"What, did you think this wouldn't affect him?" Not-Charlie says, uncharacteristic acid in his tone. "Charlie's been part of 'your team' longer than you have, and you thought he'd be just fine while your betrayal tore them apart?"

No, he'd never thought that. Just...kinda hoped.

But Charlie's smile is unshadowed, there's no accusation in his eyes as he says, "Hey, Colby!" His voice is hushed, appropriate to the intensive care unit of a hospital, but there's an unmistakable quality of enthusiasm in it.

"Hey, Charlie," Colby smiles back, and his own level of cheer rises in direct proportion to his visitor's. "What are you doing here?" he asks, and carefully doesn't say that he's pretty sure no one would want a valuable consultant visiting an assumed traitor.

"I've got good news," Charlie hastens to assure him. "Don's really busy talking with everyone, so he sent me to tell you. They found evidence--Kirkland had some papers put away, just in case of--what happened...and there was a, a video, of Lancer..." He trails off, going a little pale.

Colby had completely forgotten about Lancer's silent witness, the camera. At the time it hadn't seemed very important, but now he thinks about everything Lancer said and did being on tape. The muted horror in Charlie's eyes--he hopes no one's let the mathematician actually watch the thing.

Charlie shakes it off, and his smile returns as he goes on, "You've been officially exonerated. Of course they'll have to debrief you, once you're better, but your record's clear. You're free, Colby."

Out of what has quickly become habit, he looks to Not-Charlie, who grins equally wide and says, "What, now you don't trust the real one?"

He shifts his focus back quickly, though not quickly enough to escape Charlie's notice. "Still hallucinating?" Charlie guesses, sympathy clear in the words. "They warned me you might be."

"Yeah," Colby admits, preferring not to give details. That would just be too weird. He changes the subject. "So, your math saved me again, huh?"

Charlie looks a little flustered. "I didn't do that much," he disclaims, "not this time. Just pointed a direction is all. Don and David and Megan really deserve the credit."

He's not going to argue, because it's one of the best things about Charlie, the humility Colby hadn't expected from a world-class genius. Charlie doesn't hesitate to remind the forgetful of his own value, but he never holds it over them, never demands anything but the trust he's earned many times over.

David's like that, too, and the rest of the team. Even in his drug-scrambled brain, Colby knows they won't try to yank him around by what he owes them. It makes him want to pay them back in the only way he can even more. If they'll let him.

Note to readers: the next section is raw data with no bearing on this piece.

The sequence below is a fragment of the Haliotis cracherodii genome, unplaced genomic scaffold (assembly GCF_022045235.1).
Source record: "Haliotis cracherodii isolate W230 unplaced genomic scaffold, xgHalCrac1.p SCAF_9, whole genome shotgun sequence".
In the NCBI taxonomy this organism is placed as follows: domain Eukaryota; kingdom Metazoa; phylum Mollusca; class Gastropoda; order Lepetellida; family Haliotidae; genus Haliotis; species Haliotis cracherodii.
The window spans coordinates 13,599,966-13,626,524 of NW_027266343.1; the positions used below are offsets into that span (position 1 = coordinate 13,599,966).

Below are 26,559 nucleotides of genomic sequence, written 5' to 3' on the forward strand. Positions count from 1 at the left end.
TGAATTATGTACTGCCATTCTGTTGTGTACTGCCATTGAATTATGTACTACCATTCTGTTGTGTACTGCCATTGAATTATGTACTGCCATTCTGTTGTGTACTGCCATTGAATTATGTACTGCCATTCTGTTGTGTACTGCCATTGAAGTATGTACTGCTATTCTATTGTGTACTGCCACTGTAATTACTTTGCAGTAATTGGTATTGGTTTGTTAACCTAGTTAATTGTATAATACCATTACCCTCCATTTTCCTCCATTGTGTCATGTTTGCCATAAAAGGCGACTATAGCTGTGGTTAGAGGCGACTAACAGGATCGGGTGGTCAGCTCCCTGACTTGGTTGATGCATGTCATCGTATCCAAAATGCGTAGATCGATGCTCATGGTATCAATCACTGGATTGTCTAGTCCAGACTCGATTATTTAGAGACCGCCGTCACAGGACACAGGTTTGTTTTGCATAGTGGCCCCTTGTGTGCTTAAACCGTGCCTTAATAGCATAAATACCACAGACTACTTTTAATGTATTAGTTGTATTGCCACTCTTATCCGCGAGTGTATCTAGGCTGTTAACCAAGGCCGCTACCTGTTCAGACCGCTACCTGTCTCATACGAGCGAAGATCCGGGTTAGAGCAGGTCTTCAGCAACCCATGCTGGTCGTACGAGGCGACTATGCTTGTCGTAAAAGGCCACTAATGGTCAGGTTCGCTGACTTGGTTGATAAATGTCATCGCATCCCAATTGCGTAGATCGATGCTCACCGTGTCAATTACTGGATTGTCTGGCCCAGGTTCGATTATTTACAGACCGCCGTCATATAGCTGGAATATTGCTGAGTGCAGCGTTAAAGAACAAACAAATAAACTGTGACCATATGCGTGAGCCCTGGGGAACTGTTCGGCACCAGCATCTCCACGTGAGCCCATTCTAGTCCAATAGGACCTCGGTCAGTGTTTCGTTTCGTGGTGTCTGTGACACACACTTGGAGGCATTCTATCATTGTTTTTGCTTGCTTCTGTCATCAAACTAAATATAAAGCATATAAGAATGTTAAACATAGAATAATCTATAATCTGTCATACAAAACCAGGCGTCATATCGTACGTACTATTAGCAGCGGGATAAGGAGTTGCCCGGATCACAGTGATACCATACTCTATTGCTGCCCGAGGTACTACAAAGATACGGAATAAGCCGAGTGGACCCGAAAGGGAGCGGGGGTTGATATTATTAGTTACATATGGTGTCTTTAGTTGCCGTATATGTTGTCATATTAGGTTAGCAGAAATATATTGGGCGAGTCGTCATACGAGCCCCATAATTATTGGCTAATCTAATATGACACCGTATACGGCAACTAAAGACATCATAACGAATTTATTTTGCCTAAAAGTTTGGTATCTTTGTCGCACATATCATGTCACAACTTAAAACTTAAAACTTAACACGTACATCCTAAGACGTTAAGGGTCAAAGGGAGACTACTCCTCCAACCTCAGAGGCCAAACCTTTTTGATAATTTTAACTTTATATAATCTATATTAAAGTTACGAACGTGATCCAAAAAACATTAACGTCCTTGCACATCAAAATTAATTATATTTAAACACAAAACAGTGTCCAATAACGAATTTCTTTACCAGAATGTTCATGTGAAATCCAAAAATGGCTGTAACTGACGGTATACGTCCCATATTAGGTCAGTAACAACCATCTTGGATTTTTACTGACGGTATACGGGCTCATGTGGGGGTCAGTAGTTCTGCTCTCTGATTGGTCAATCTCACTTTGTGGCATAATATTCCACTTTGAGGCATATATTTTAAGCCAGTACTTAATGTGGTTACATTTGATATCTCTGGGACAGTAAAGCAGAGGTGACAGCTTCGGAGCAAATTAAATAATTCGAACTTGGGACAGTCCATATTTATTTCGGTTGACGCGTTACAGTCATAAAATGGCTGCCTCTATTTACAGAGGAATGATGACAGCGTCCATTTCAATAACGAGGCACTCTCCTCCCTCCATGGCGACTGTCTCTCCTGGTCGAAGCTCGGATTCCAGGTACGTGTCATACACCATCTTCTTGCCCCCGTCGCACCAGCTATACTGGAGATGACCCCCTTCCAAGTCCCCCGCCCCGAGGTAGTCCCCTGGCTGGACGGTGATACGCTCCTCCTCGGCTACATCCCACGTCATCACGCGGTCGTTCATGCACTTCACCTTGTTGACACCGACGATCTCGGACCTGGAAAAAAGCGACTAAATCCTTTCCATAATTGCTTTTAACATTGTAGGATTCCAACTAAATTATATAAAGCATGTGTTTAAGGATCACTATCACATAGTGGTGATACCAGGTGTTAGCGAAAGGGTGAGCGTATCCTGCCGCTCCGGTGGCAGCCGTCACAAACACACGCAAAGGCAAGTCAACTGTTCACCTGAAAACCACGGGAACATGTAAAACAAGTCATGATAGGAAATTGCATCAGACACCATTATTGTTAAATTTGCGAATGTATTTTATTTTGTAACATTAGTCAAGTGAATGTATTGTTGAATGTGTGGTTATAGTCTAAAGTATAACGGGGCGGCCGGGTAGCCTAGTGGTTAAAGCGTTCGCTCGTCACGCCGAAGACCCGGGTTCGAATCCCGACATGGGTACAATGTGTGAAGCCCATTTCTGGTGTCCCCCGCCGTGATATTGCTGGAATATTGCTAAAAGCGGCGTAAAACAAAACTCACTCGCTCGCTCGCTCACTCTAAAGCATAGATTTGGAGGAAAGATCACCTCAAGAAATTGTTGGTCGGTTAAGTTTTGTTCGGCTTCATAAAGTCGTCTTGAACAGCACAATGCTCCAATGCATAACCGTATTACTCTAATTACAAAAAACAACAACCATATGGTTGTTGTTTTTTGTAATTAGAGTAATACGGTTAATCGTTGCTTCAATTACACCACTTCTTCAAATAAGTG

"Charlie," he asks, abruptly, before he can think better of it, "is there a way to figure the odds on whether I could ever work with the team again?"

Reactions play openly across the mathematician's face: an instant of surprise, muting into joy for a split-second before that spark takes over, the one Colby's seen before: it comes with all the impossibly accurate equations Charlie's handed them. "There is," he admits, "and actually I've done some work about that sort of thing, lately, if you really want to know--of course human interaction precludes any absolute statements, there are too many variables, but I can get pretty close. I worked up a trust metric--" He's looking for a chalkboard, or a whiteboard, or markers or something, which isn't nearly so easy to provide when it has to be real. Failing that, Charlie just settles in for a verbal explanation that goes out of Colby's comprehension almost as soon as it begins.

Colby can't help it, he isn't following and he knows Charlie sees it on his face. Not-Charlie looks more offended than the real one. Charlie just says, "Based on my analysis, there's an excellent chance that you can regain the trust you had. The primary variable that could affect the outcome now is whether you want to."

"So the odds are pretty good?" Colby double-checks, because even though he thinks he actually understood most of that for once, he's drugged and slow and this is important, he wants to be sure.

Charlie takes pity on him, and his smile is all reassurance. "Yeah, Colby," Charlie says, "your odds are very good."

Everyone in the room but the real Charlie seems very small and clear, like they've walked into the horizon and paused partway, even though the room's not that big. All of them are smiling like it's as good news to them as it is to him, even Carter, who says, "I saved your life, man--do better with it than I would've."

He can see his team, plus their frequent consultants, waiting for him in the distance, and this time there's no betrayal in their faces, only acceptance.


When the drugs finally wear off, Colby doesn't remember much of what he saw during the hallucinations; only general impressions and a few especially vivid images. Don has to tell him everything that happened when they rescued him again before he's confident he has it straight.

By way of rewarding him for following orders so well, the folks in charge offer him whatever posting he wants. The way they word the letter, he knows they think his team won't want him, which sort of negates the point of the reward since that's the only posting he does want.

He remembers he has it on the best authority that his odds are pretty good, and sticks it out.

Later, he has to go through therapy, of course, because he's been tortured and therefore must have issues to work through. Colby tells the psychologist that the nightmares aren't too bad, because he can't explain that they all end in laughter as Charlie slams a chalkboard down.


Author's Note: My first Numb3rs fic ever--finally finished, please review!